The rebound in home prices in 2013 helped 4 million property owners regain at least some positive equity in their largest asset—their home. We still have a long way to go to eliminate the negative equity overhang but significant progress is being made every day across most of the country.”

    Photo Credit: Doug Letterman 

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    March 24, 2014
    Mortgage Traps To Avoid

    The housing collapse of 2007-2009 had a lot of causes. People were borrowing more than they could afford, and lenders were giving out more than they should. In order to prevent another crisis, both consumers and lenders need to be smarter about their mortgages. There are some very common mistakes that, when they add up, can lead to disaster. This post by Mark Riddix at Yahoo Homes lists common- but deadly- mortgage pitfalls:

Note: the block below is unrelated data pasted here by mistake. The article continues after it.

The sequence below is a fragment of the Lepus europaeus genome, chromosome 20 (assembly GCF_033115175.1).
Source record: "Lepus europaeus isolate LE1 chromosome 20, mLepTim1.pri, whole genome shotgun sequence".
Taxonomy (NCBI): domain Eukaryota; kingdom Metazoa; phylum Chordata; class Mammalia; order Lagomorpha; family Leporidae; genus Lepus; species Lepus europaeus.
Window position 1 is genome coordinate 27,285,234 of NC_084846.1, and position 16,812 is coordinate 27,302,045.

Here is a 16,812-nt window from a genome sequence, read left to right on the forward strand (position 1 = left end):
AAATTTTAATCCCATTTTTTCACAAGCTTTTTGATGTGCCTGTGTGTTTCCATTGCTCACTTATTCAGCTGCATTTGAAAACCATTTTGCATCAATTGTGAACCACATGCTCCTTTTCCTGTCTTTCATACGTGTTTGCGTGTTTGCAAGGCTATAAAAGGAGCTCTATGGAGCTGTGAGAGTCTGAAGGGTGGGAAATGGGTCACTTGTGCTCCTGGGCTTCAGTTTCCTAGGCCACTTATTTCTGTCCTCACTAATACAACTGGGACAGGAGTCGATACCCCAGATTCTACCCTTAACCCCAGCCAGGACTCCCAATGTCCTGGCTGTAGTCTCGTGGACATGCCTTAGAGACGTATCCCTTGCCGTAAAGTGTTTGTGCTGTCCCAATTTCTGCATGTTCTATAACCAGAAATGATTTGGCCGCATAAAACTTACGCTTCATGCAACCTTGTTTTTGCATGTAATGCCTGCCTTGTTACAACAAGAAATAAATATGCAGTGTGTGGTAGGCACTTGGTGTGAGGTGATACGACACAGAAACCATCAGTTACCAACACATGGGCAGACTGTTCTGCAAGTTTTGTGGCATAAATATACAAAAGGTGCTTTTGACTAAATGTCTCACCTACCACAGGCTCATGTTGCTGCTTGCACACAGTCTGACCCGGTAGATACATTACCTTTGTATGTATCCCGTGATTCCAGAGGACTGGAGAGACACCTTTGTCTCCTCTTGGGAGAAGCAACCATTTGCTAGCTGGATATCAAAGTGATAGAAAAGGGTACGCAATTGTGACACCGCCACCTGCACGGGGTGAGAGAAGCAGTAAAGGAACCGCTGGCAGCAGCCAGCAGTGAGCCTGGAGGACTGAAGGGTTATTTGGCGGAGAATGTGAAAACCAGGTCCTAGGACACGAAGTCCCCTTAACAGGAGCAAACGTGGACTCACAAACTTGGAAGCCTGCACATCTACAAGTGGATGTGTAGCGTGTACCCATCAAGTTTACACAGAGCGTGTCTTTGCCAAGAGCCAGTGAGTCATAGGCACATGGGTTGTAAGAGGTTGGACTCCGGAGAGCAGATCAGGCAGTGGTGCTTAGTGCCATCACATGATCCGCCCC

Adjustable Rate Mortgages They allow you to buy a larger house than you can normally qualify for and have lower payments that you can afford. After two to five years the interest rate resets to a higher market rate.

    No Down PaymentMany borrowers who put little to nothing down on their homes find themselves upside down on their mortgage and end up just walking away. 

     Liar Loans A liar loan is a loan that requires little to no documentation. They are called liar loans because borrowers have a tendency to lie and inflate their income so that they can buy a larger house. Once the time comes to pay up, borrowers often fall behind quickly.